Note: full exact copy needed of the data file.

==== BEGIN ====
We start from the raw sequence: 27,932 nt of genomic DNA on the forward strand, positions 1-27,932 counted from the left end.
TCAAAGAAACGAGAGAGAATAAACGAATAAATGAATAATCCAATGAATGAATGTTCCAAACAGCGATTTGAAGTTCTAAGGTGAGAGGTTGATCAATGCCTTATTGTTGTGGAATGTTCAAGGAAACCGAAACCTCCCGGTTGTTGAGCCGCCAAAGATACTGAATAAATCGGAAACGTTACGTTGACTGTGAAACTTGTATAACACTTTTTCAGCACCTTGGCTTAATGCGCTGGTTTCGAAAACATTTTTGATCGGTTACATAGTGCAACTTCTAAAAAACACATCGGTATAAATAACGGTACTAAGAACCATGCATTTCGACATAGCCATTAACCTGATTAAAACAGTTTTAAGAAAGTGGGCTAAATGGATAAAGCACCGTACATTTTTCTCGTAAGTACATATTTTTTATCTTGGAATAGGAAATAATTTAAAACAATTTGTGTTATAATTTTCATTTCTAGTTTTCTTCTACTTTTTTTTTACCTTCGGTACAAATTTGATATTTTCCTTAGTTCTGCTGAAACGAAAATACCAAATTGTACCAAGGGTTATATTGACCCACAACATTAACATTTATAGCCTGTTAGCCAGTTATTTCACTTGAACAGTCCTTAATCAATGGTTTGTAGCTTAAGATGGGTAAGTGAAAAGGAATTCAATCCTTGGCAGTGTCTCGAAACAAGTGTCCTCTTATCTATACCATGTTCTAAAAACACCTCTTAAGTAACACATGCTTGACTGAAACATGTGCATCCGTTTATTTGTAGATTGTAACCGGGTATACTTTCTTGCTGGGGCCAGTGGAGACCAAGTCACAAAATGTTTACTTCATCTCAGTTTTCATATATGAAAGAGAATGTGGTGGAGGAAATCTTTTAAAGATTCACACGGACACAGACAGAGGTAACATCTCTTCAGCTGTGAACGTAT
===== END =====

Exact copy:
We start from the raw sequence: 27,932 nt of genomic DNA on the forward strand, positions 1-27,932 counted from the left end.
TCAAAGAAACGAGAGAGAATAAACGAATAAATGAATAATCCAATGAATGAATGTTCCAAACAGCGATTTGAAGTTCTAAGGTGAGAGGTTGATCAATGCCTTATTGTTGTGGAATGTTCAAGGAAACCGAAACCTCCCGGTTGTTGAGCCGCCAAAGATACTGAATAAATCGGAAACGTTACGTTGACTGTGAAACTTGTATAACACTTTTTCAGCACCTTGGCTTAATGCGCTGGTTTCGAAAACATTTTTGATCGGTTACATAGTGCAACTTCTAAAAAACACATCGGTATAAATAACGGTACTAAGAACCATGCATTTCGACATAGCCATTAACCTGATTAAAACAGTTTTAAGAAAGTGGGCTAAATGGATAAAGCACCGTACATTTTTCTCGTAAGTACATATTTTTTATCTTGGAATAGGAAATAATTTAAAACAATTTGTGTTATAATTTTCATTTCTAGTTTTCTTCTACTTTTTTTTTACCTTCGGTACAAATTTGATATTTTCCTTAGTTCTGCTGAAACGAAAATACCAAATTGTACCAAGGGTTATATTGACCCACAACATTAACATTTATAGCCTGTTAGCCAGTTATTTCACTTGAACAGTCCTTAATCAATGGTTTGTAGCTTAAGATGGGTAAGTGAAAAGGAATTCAATCCTTGGCAGTGTCTCGAAACAAGTGTCCTCTTATCTATACCATGTTCTAAAAACACCTCTTAAGTAACACATGCTTGACTGAAACATGTGCATCCGTTTATTTGTAGATTGTAACCGGGTATACTTTCTTGCTGGGGCCAGTGGAGACCAAGTCACAAAATGTTTACTTCATCTCAGTTTTCATATATGAAAGAGAATGTGGTGGAGGAAATCTTTTAAAGATTCACACGGACACAGACAGAGGTAACATCTCTTCAGCTGTGAACGTAT